Biden’s October 6 proclamation applied only to U.S. citizens or legal permanent residents convicted of simple marijuana possession under the Controlled Substances Act or the District of Columbia Code, none of whom was still incarcerated. Although his pardons could benefit as many as 10,000 or so individuals, that represents a tiny percentage of all simple possession cases, which typically are charged under state law. And Biden’s action will not release a single federal prisoner.

According to a 2021 report from Recidiviz, “more than 3,000 individuals are
currently serving marijuana-related sentences in federal prison.” The report estimated that ending federal marijuana prohibition—a step that Biden has steadfastly resisted—would reduce the federal prison population by more than 2,800 over five years.

“Your recent executive order, while a great first step, did nothing to address the thousands of federal cannabis prisoners currently incarcerated in federal prison,” 16 drug policy reform groups noted in an October 10 letter to Biden. “While your recent executive order will help many, it will not release a single one of the nearly 2,800 federal cannabis prisoners.” Although “eighteen states and the District of Columbia have legalized cannabis,” the letter said, “there are thousands of Americans who are serving long-term prison sentences, including some life sentences, in federal facilities for conduct involving amounts of cannabis that are far less than what dispensaries routinely handle on a daily basis.”

The moral logic of Biden’s distinction between simple possession and other marijuana offenses is puzzling. He says marijuana use should not be treated as a crime. Yet he is willing to let individuals like Rubis languish in prison merely for helping people use marijuana, which today is recognized as a legitimate business in most states, 19 of which allow recreational as well as medical use.

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‘No One Wants These Laws’: Ireland to Jail ‘Hate Speech’ Offenders for Up to Five Years

Those who use so-called “hate speech” will soon be jailed for up to five years under new legislation published on Thursday.

Any individual found guilty of using “hate speech” in Ireland will soon find themselves facing up to five years in jail. The country’s Justice Minister, Helen McEntee, has been at the centre of the country’s push towards implementing effective “hate speech” legislation, with her department announcing on Thursday that the first draft of the new laws would soon enter the country’s parliament.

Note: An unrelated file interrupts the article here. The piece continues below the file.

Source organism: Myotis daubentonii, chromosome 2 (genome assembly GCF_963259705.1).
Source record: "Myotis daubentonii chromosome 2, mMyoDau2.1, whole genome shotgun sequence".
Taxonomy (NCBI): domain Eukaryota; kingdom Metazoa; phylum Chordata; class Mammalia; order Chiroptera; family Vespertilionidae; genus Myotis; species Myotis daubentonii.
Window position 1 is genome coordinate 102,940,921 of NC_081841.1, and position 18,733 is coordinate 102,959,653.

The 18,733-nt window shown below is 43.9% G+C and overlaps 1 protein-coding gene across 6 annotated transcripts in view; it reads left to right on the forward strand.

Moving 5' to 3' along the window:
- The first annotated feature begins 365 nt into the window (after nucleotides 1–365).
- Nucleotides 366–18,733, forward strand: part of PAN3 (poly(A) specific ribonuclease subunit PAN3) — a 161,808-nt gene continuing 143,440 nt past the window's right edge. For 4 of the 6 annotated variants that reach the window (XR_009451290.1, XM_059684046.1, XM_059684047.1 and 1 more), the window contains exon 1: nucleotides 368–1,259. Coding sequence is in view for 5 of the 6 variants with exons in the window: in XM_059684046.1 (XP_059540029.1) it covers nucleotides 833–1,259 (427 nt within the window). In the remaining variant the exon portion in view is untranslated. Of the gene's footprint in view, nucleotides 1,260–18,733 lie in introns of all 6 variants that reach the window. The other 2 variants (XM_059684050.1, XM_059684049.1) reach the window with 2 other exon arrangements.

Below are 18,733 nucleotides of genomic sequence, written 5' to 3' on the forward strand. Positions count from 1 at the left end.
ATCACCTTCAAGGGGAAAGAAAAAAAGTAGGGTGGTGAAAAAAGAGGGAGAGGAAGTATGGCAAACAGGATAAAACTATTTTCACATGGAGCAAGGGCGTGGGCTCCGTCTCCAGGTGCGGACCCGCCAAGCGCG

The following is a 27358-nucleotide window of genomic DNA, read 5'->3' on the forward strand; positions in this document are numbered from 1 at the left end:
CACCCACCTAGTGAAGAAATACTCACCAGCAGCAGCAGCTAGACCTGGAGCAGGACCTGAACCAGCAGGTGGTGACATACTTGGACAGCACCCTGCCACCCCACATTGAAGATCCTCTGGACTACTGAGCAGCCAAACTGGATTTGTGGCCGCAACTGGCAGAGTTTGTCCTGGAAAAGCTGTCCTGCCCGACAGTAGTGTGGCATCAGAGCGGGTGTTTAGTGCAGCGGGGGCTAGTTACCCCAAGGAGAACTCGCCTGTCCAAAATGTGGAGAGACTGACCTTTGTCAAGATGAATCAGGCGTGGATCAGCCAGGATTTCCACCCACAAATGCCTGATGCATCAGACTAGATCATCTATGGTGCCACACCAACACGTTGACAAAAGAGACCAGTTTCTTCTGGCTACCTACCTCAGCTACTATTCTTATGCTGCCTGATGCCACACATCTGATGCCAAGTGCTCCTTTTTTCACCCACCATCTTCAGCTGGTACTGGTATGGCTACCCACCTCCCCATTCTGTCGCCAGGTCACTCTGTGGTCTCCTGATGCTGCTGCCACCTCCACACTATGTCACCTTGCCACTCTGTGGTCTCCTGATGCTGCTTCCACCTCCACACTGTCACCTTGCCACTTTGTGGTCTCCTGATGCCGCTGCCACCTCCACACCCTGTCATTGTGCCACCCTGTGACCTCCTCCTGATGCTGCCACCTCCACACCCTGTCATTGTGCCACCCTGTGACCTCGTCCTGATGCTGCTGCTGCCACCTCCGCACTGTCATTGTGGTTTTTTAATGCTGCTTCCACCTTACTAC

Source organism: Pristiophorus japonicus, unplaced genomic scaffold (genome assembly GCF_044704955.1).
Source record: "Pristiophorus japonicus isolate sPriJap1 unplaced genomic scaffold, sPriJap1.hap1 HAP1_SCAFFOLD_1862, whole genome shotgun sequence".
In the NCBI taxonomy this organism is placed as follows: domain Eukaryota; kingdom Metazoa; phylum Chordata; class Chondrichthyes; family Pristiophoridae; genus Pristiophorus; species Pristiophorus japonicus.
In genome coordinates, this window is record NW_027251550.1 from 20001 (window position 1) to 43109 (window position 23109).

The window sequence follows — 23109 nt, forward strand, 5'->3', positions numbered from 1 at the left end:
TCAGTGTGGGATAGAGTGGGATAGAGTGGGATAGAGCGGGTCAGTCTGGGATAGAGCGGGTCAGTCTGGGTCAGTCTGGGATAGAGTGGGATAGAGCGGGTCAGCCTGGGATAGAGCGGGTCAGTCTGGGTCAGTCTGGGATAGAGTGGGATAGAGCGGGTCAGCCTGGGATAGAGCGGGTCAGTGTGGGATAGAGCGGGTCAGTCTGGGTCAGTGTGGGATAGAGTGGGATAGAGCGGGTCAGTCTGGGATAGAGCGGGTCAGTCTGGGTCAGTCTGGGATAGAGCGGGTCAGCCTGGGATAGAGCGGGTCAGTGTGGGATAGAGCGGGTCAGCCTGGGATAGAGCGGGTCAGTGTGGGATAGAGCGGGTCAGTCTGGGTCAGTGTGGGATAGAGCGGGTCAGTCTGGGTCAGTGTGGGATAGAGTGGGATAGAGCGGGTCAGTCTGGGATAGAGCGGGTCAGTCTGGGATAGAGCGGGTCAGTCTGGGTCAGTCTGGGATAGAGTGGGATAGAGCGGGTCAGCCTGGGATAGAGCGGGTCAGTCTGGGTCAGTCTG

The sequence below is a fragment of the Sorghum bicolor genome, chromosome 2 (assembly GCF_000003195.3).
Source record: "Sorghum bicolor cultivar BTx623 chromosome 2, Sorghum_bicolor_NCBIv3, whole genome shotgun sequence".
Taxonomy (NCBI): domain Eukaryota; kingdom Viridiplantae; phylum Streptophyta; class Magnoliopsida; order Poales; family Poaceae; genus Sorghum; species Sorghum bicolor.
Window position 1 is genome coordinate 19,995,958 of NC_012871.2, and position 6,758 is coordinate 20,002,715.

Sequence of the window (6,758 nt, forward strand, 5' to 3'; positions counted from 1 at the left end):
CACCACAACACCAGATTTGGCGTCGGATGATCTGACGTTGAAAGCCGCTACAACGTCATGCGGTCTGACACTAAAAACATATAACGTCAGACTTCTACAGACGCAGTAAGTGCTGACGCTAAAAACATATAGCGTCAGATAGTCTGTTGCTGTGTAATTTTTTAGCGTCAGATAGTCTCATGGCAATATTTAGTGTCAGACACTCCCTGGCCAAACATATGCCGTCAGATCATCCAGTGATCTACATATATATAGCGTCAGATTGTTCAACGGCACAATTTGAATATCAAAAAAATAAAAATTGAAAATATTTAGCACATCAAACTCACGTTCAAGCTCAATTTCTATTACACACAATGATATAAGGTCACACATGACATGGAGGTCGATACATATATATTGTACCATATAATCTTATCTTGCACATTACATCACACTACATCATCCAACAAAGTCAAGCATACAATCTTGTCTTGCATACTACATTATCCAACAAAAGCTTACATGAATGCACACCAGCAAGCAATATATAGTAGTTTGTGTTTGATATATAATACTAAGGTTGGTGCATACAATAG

Under the rules as proposed, those found guilty of “any intentional or reckless communication or behaviour that is likely to incite violence or hatred against a person or persons because they are associated with a protected characteristic” would face up to five years in jail.

What’s more, any individual convicted of such an offence would be branded a “hate criminal”, a label which the minister says is designed to “follow an offender in court, in garda vetting, and so on”.

“[H]ate speech is not about free speech,” McEntee declared in a statement published by her department.

“Hate speech is designed to shut people down, to shut them up, to make them afraid to say who they are and to exclude and isolate them,” she continued. “There is nothing free about that, and there is, frankly, no place for it in our society.”

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Kamala Harris Dragged For Saying No One Should Go To Jail For Smoking Weed

Critics ripped into Vice President Kamala Harris over the weekend as video circulated of her claiming that no one should go to jail simply for smoking marijuana.

Harris’ remarks came on the heels of President Joe Biden’s Thursday pronouncement declaring mass pardons for thousands who have past federal convictions on drug charges — and flew in the face of her record as a prosecutor in California.

“And speaking of the system of justice,” Harris began. “We are also changing — y’all might have heard that this week — the federal government’s approach to marijuana.”

As the crowd cheered, Harris continued, “Because the bottom line there is nobody should have to go to jail for smoking weed.”

San Francisco Republican Party Chairman John Dennis — who is challenging House Speaker Nancy Pelosi for her seat in Congress — called out the vice president in a tweet, saying, “Shameless. As California Attorney General Harris sent people to jail for …smoking weed.”

“The hypocrisy is staggering,” actor Matthew Marsden added.

U.S. Senate Candidate Mark Meuser (R-CA) pointed out: “Clearly, Kamala has forgotten her legacy in California.”

“REMINDER: Kamala Harris has sent at least 1,560 people to prison for marijuana-related offenses,” Steve Guest, special communications advisor to Senator Ted Cruz (R-TX) said.